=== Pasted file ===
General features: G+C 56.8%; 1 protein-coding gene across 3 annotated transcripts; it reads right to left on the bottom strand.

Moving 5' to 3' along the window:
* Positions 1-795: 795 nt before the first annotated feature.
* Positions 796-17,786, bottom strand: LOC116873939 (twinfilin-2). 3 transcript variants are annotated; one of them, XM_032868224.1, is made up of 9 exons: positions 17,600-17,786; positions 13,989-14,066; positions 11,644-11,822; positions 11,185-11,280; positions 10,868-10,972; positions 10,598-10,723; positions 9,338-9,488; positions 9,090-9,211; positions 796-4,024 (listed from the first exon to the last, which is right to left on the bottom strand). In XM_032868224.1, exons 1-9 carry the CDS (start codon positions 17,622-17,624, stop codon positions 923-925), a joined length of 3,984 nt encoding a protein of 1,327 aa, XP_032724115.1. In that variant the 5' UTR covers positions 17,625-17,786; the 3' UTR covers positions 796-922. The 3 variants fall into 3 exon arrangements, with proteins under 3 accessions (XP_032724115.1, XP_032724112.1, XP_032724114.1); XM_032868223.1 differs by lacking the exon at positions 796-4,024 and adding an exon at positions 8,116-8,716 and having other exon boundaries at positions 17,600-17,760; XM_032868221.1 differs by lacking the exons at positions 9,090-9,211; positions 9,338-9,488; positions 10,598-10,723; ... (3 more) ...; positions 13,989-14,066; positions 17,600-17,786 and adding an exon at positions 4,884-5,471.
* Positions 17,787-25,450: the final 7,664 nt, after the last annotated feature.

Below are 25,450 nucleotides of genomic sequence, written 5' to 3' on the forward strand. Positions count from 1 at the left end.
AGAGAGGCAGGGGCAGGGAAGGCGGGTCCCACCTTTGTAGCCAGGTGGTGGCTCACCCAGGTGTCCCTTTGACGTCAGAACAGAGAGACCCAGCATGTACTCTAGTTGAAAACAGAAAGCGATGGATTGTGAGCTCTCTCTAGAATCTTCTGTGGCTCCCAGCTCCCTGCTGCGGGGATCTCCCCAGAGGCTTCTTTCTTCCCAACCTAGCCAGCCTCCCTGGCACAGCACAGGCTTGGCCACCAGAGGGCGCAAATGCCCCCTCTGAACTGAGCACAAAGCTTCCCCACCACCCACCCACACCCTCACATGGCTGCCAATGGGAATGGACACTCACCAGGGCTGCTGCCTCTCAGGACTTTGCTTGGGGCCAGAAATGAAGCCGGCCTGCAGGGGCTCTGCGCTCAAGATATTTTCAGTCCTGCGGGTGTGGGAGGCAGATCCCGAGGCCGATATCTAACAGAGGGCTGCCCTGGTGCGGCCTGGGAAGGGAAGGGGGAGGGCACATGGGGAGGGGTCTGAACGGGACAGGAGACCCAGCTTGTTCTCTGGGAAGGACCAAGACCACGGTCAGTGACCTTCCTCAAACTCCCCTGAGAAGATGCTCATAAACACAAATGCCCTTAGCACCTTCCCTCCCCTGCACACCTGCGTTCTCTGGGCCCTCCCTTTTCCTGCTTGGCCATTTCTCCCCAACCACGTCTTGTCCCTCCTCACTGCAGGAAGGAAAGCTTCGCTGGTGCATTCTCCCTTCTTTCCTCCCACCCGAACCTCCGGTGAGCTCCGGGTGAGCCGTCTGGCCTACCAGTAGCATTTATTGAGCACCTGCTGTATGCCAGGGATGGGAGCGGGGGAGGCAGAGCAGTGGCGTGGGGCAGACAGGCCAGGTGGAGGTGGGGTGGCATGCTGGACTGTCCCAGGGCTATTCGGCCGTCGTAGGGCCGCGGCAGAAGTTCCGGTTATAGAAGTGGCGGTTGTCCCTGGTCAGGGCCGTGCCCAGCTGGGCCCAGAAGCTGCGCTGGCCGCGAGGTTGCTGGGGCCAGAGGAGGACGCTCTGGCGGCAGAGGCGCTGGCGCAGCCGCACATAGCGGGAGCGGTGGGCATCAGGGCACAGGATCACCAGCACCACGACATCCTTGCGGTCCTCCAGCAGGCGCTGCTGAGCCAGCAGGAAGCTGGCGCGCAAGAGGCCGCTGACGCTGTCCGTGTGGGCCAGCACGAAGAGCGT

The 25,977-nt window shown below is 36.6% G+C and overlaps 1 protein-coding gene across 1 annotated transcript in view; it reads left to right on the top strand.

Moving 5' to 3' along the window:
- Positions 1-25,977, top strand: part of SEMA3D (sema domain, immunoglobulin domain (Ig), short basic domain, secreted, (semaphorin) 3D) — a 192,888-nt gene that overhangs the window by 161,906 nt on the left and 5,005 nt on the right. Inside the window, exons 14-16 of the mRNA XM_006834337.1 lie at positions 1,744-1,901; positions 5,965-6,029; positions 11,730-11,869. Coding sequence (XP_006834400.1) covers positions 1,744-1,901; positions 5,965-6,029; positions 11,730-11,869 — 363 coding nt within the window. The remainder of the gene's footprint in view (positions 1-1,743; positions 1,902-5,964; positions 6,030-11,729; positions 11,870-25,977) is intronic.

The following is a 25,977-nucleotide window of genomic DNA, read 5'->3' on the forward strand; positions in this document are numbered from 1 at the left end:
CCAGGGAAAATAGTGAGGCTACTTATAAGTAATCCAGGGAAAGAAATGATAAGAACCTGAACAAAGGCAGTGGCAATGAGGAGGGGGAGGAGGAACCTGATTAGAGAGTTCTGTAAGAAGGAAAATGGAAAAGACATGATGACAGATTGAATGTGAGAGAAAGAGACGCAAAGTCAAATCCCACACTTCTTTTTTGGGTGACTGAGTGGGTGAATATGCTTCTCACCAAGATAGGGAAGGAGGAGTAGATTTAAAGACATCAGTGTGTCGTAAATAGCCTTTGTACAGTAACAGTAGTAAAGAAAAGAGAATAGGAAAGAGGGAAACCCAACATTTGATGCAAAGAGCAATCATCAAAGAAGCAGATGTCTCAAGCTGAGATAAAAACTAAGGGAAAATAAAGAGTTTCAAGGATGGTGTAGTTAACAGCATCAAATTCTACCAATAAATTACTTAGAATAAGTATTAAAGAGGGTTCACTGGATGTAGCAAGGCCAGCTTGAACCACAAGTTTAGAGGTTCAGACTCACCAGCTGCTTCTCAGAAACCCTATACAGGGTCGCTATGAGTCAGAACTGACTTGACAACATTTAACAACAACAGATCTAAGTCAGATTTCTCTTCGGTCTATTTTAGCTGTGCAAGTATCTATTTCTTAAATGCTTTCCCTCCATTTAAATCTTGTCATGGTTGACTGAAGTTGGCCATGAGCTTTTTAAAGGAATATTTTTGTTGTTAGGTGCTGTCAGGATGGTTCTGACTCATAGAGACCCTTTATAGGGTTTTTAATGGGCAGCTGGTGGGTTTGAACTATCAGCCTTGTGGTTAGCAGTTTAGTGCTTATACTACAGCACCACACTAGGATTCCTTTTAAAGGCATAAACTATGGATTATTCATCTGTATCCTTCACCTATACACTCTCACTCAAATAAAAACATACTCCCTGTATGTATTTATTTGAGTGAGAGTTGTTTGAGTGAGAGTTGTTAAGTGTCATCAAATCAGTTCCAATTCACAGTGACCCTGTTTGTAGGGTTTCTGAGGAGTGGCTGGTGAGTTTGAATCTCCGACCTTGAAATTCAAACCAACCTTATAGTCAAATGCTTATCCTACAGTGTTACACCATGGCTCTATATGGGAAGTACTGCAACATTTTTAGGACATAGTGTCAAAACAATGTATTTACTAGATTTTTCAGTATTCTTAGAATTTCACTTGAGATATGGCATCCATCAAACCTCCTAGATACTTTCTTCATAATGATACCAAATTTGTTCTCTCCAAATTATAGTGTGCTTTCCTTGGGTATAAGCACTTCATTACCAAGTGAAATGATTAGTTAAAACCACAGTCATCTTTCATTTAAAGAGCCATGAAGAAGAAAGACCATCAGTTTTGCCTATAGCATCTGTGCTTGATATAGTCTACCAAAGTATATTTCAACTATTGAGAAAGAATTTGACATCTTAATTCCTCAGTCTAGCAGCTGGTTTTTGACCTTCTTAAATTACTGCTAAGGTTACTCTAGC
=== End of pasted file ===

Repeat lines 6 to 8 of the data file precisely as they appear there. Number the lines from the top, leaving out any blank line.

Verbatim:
Below are 25,450 nucleotides of genomic sequence, written 5' to 3' on the forward strand. Positions count from 1 at the left end.
AGAGAGGCAGGGGCAGGGAAGGCGGGTCCCACCTTTGTAGCCAGGTGGTGGCTCACCCAGGTGTCCCTTTGACGTCAGAACAGAGAGACCCAGCATGTACTCTAGTTGAAAACAGAAAGCGATGGATTGTGAGCTCTCTCTAGAATCTTCTGTGGCTCCCAGCTCCCTGCTGCGGGGATCTCCCCAGAGGCTTCTTTCTTCCCAACCTAGCCAGCCTCCCTGGCACAGCACAGGCTTGGCCACCAGAGGGCGCAAATGCCCCCTCTGAACTGAGCACAAAGCTTCCCCACCACCCACCCACACCCTCACATGGCTGCCAATGGGAATGGACACTCACCAGGGCTGCTGCCTCTCAGGACTTTGCTTGGGGCCAGAAATGAAGCCGGCCTGCAGGGGCTCTGCGCTCAAGATATTTTCAGTCCTGCGGGTGTGGGAGGCAGATCCCGAGGCCGATATCTAACAGAGGGCTGCCCTGGTGCGGCCTGGGAAGGGAAGGGGGAGGGCACATGGGGAGGGGTCTGAACGGGACAGGAGACCCAGCTTGTTCTCTGGGAAGGACCAAGACCACGGTCAGTGACCTTCCTCAAACTCCCCTGAGAAGATGCTCATAAACACAAATGCCCTTAGCACCTTCCCTCCCCTGCACACCTGCGTTCTCTGGGCCCTCCCTTTTCCTGCTTGGCCATTTCTCCCCAACCACGTCTTGTCCCTCCTCACTGCAGGAAGGAAAGCTTCGCTGGTGCATTCTCCCTTCTTTCCTCCCACCCGAACCTCCGGTGAGCTCCGGGTGAGCCGTCTGGCCTACCAGTAGCATTTATTGAGCACCTGCTGTATGCCAGGGATGGGAGCGGGGGAGGCAGAGCAGTGGCGTGGGGCAGACAGGCCAGGTGGAGGTGGGGTGGCATGCTGGACTGTCCCAGGGCTATTCGGCCGTCGTAGGGCCGCGGCAGAAGTTCCGGTTATAGAAGTGGCGGTTGTCCCTGGTCAGGGCCGTGCCCAGCTGGGCCCAGAAGCTGCGCTGGCCGCGAGGTTGCTGGGGCCAGAGGAGGACGCTCTGGCGGCAGAGGCGCTGGCGCAGCCGCACATAGCGGGAGCGGTGGGCATCAGGGCACAGGATCACCAGCACCACGACATCCTTGCGGTCCTCCAGCAGGCGCTGCTGAGCCAGCAGGAAGCTGGCGCGCAAGAGGCCGCTGACGCTGTCCGTGTGGGCCAGCACGAAGAGCGT

The 25,977-nt window shown below is 36.6% G+C and overlaps 1 protein-coding gene across 1 annotated transcript in view; it reads left to right on the top strand.